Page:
From PC to Cloud or HPC
You may have heard of High Performance Computing (HPC), or you may already be using it. This module will discuss the differences between Cloud Computing and HPC, and provide an overview of pros and cons of moving from traditional desktop computing to Cloud or HPC infrastructure.
The following videos go through most of the content in this module and offer a less in-depth description of the subject than the documentation does.
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HPC vs Cloud computing
High Performance Computing (short: HPC) is not the same as cloud computing. Both technologies differ in a number of ways, and have some similarities as well.
We may refer to both types as “large scale computing” – but what is the difference? Both systems target scalability of computing, but in different ways.
HPC targets extremely large sets of data and crunching the information in parallel while sharing the data between compute nodes (you can think of a “node” as a computer). The data connection between the nodes has to be very fast (typically, Infiniband technology is used), essentially turning the entire grid of nodes into one single “supercomputer”. This requires expensive hardware: nodes with individually high performance, i.e. high processing power and large memory, and very fast network connections between nodes. One application can be run across a variable number of nodes. We call this vertical scalability.
Cloud computing on the other hand targets “embarrassingly parallel problems” (EPP). An embarrassingly parallel problem is one for which little or no effort is required to separate the problem into a number of parallel tasks. This is often the case where there exists no dependency (or communication) between those parallel tasks. A common EPP problem is one in which a very large data set is chopped into pieces which are dispatched to various computers for processing; or, several copies of a smaller data set are distributed across computers to perform different computations on it (e.g. running the application with different parameters). After the processing is finished, the resulting data is re-assembled or the results from all computers summarized. The individual computers don’t have to be super fast, but instead the power lies in having a huge number of computers. Several applications (or, copies of the same application) run on several nodes. We call this horizontal scalability.
The main point of horizontal scalability (in cloud computing) is that data and the same application are replicated across the computers. This can be done do perform calculations, or merely to replicate the same application / data in order to ensure availability.
In contrast, with vertical scalability (in HPC) there is only one instance of the application; replicating it does not improve performance. Instead, the application itself works in a distributed way over multiple instances: one single application uses hundreds or even thousands of cores and accesses the data on a storage entity that is attached via the fast network to all the nodes.
Bernhard Schott, CTO of VCODYNE and formerly project manager on distributed complex systems at Platform Computing, describes the difference between horizontal and vertical scaling in terms of a schoolyard.
“If you have 200 school kids and want each of them to pick a piece of paper off the floor, that’s a perfectly parallel problem [an EPP] that scales really well, like in the cloud. If you want to coordinate those children to perform together in the same ballet, you have a whole new set of problems, and it doesn’t scale well”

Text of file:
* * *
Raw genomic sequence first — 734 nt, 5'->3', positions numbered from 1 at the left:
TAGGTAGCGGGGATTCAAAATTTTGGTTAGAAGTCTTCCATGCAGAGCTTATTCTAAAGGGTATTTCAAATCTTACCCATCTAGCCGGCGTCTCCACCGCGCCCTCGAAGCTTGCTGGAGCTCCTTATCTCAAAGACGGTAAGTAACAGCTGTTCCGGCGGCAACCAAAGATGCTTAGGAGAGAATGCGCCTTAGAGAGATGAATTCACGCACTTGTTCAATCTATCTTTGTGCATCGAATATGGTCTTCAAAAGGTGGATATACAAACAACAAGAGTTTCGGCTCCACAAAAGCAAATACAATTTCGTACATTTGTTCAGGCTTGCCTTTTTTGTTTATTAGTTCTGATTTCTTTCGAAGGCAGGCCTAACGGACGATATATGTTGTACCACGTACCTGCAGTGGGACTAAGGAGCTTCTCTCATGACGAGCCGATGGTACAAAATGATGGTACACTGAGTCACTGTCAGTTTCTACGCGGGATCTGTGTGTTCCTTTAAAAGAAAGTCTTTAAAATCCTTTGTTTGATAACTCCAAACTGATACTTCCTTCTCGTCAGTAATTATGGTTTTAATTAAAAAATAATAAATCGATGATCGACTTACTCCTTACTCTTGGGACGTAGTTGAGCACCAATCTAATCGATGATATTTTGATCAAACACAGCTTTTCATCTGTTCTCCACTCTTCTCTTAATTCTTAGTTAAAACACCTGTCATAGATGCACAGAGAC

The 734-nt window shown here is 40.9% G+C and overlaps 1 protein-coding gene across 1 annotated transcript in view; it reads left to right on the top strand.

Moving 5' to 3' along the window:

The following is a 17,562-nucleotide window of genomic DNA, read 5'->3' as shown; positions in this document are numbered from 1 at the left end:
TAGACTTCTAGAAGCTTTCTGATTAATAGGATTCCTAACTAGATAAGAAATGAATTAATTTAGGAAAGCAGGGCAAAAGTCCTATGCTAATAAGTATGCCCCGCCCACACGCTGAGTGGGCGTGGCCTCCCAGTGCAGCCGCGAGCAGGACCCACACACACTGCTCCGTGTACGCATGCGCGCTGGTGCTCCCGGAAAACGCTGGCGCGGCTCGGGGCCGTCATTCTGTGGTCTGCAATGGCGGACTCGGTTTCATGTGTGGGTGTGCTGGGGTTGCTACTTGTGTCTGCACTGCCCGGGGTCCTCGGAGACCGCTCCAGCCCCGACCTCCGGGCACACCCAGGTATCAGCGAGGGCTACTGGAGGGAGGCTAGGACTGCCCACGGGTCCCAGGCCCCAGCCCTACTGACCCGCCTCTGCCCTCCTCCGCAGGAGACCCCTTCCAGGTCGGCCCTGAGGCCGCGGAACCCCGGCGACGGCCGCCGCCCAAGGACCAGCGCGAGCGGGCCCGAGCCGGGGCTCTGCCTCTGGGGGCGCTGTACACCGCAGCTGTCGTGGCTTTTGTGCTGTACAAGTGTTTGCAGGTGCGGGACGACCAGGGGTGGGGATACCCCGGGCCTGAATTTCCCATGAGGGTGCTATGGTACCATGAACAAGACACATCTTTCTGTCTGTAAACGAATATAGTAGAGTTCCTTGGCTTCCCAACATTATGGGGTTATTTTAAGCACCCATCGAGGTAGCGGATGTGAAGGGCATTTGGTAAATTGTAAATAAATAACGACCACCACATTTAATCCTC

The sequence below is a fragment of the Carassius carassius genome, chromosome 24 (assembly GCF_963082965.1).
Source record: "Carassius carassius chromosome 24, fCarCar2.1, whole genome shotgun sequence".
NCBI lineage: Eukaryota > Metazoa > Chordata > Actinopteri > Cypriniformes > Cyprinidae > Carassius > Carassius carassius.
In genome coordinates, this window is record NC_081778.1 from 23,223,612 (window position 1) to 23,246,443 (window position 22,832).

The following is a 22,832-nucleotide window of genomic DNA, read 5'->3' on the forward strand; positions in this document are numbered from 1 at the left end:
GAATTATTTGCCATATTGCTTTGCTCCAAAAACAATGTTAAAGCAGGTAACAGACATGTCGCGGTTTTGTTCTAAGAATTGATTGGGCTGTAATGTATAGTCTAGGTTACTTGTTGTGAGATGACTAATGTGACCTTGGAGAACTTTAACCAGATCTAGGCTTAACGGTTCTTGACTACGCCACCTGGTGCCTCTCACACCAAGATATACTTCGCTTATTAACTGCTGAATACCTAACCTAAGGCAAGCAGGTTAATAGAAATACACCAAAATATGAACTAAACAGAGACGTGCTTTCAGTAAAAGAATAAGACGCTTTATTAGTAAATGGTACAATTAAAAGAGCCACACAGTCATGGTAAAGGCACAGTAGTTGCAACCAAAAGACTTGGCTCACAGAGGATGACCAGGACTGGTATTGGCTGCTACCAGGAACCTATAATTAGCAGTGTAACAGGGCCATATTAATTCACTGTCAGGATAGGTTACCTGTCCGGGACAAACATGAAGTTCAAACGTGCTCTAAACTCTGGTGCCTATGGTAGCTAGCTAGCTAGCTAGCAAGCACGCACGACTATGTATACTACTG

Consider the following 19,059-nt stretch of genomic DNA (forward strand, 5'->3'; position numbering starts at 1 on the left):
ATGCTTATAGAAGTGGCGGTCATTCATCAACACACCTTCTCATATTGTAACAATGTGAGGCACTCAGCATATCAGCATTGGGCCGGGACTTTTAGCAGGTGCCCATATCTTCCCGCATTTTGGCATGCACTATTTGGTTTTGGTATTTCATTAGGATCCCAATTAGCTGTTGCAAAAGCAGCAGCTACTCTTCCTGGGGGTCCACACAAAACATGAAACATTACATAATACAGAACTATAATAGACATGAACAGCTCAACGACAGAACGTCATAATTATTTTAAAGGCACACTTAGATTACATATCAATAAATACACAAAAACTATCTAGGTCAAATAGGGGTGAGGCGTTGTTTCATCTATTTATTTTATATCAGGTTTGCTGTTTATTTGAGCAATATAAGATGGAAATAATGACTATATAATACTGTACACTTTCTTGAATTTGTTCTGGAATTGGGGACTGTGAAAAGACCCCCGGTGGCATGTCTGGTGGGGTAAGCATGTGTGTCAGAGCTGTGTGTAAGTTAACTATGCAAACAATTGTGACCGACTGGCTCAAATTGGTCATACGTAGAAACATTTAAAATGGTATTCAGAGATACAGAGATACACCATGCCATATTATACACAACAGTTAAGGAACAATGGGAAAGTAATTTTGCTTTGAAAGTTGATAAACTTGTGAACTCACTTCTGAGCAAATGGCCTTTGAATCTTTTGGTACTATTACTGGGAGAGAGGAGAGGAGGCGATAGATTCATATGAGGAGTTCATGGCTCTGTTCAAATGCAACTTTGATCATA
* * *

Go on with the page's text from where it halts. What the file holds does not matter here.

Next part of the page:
So HPC and Cloud Computing try to achieve a different type of scalability. To achieve their aim, both techniques use their own optimized hardware. Depending on the requirements of your research application, one or the other may be the better solution.
Some providers also offer HPC systems in the Cloud. HPC requires specialized hardware, so the provider must have such a specialized system as part of their infrastructure. Usage of HPC in the Cloud then works just as using HPC systems which your University may provide, only that the HPC System is located at the Cloud providers infrastructure instead of at your Universities data center.
Amazon, for example, offers HPC in the Cloud, as does eResearch South Australia.
When to use HPC
HPC is the right choice if you have an application that pushes on all levels of performance:
fast interconnects, and
This computing environment is not found in a typical Cloud and is unique to HPC.
Optimized HPC libraries (the result of years of research) may be required for your application, working closely with the hardware. The hardware can even be specialized “tuned” hardware which is not available on the simpler cloud computers.
Some applications rely on a technology called MPI (Message Passing Interface) which explicitly handles communication between computing nodes within the program code. Such applications may not run efficiently in the Cloud because inter-node communication is slower. Also, some Clouds do not support a technique called broadcast or multicast in any form. So if your MPI implementation uses this, it cannot run in the Cloud. As a rule of thumb, if your application is using MPI, then HPC is probably the right choice.
Some applications require very fast interconnects (e.g., Infiniband or High-Performance Ethernet) which require communication that bypasses the OS kernel. This makes the use of the Cloud very difficult because most virtualization schemes do not support this “kernel bypass”. If high-performance inter-connections are not available, the application runs slowly and get no performance gain when adding more nodes. So if your application demands high-performance inter-connections between the compute nodes, you should choose HPC over the Cloud.
Other specialised hardware which your application may benefit from are performance accelerators or SIMD units (Single-Instruction Multiple Data processors), available from NVidia and AMD/ATI. This is not found on typical Cloud infrastructure — if your application makes use of such performance accelerators, you should choose an HPC infrastructure which provides this.
Some HPC solutions already offer a set of pre-installed software packages, sometimes including the license, ready for you to use. When using the Cloud, you have to install specialized software yourself, and pay for the license.
When to use the Cloud
Using virtual machines (VM) in the Cloud is the right choice if you want to process one data set with a variety of parameters, or when you can split the data set into several pieces for parallel processing.